Presented at VB2016
Oct. 7, 2016, 2:30 p.m.
*(This VB2016 reserve paper will be presented Friday 7 October at 14:30 in the Small Talks room unless otherwise required on the main programme)*
With the rapidly increasing volume of malware, the security industry has been struggling to improve automatic malware classification for many years. Many recent market research reports have suggested that the growth of *Apple*'s *Mac OS X* has outpaced that of the PC for several years. This shifting trend is attracting more malware authors to develop malware for *Mac OS X*. In this paper, we present a study of classifying *Mac OS X* malware with a set of features extracted from Mach-O metadata and its derivatives on our sample collection of 2015-16 from *VirusTotal*.
Like the PE format for *Windows*, Mach-O format provides a variety of features for classification. We collected more than 300,000 Mach-O samples submitted to *VirusTotal* during 2015-16, and filtered out irrelevant samples, such as samples for *iOS* and samples only for *PowerPC*. We then generated the metadata of Mach-O files using tools like nm, otool, or strings. Meta information from sample files, such as segment and section structures, imported functions of dynamic libraries, printable strings, etc., are used as features for classifying *Mac OS X* samples. Additionally, we include derivative numerical features created from meta information, which are introduced in learning-based malware classification widely in recent research studies, e.g. function call distribution, structure complexity, etc.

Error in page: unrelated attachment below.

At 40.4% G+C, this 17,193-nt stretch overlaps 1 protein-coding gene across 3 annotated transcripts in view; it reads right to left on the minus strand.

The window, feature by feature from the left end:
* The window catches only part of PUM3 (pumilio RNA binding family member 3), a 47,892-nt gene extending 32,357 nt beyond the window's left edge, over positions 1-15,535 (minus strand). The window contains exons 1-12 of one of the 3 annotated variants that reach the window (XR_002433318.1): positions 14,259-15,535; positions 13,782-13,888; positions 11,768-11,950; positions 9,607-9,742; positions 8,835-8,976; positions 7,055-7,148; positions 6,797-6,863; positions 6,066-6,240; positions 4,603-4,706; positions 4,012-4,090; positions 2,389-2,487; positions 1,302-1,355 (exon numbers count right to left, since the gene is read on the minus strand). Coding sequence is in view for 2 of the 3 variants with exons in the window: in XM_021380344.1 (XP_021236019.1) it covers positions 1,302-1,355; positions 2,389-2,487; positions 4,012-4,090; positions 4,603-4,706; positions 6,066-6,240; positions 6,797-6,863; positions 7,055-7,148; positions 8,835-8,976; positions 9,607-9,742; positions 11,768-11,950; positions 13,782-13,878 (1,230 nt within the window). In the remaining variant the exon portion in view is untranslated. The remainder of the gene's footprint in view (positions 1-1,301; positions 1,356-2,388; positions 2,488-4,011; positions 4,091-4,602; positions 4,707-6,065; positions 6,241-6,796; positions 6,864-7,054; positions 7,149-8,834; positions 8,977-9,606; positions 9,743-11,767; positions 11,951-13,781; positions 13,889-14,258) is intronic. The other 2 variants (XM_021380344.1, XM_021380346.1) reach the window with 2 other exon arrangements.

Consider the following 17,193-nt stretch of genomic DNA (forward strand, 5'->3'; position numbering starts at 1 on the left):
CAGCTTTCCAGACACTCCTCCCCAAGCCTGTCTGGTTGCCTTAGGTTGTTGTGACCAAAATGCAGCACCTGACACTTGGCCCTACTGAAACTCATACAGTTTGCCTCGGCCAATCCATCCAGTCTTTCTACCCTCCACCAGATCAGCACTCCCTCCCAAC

This study summarizes the statistical changes in view of *Mac OS X* malware families, and the structure trending between benign and malicious samples between 2015 and 2016. With our collection of more than 300,000 files and over 1,000 malicious samples, our feature evaluation is based on composition analysis of different malware families in both aspects of meta and derivative features. This work uses a variety of classification algorithms to generate predictive models with the 2015 dataset, and to analyse the testing results with 2016 samples and their difference from AV vendors' detections on *VirusTotal*. We also discuss the effectiveness of selected features, by ranking their importance levels in a predictive model among our classification tests with 2015-16 dataset.
- Trend Micro
Haoping Liu Haoping Liu started working in the Internet security industry in 2010, focusing on big data processing and analysis. Currently his research interests include malware classification and social media account reputation.
- Trend Micro
Pin Wu Pin Wu is a machine learning engineer at Trend Micro. He joined Trend Micro in 2012, and his research concentrates on machine learning and pattern recognition. His current work focuses on learning-based systems, and data analytics in security applications.
- Trend Micro
Spencer Hsieh Spencer Hsieh is a threat researcher at Trend Micro. He joined the company's Threat Solution Research team in 2009. His areas of expertise include cyber threats, incident response, investigation of targeted attacks, malware analysis and exploitation techniques. His current research focuses on areas of emerging threats and targeted attacks.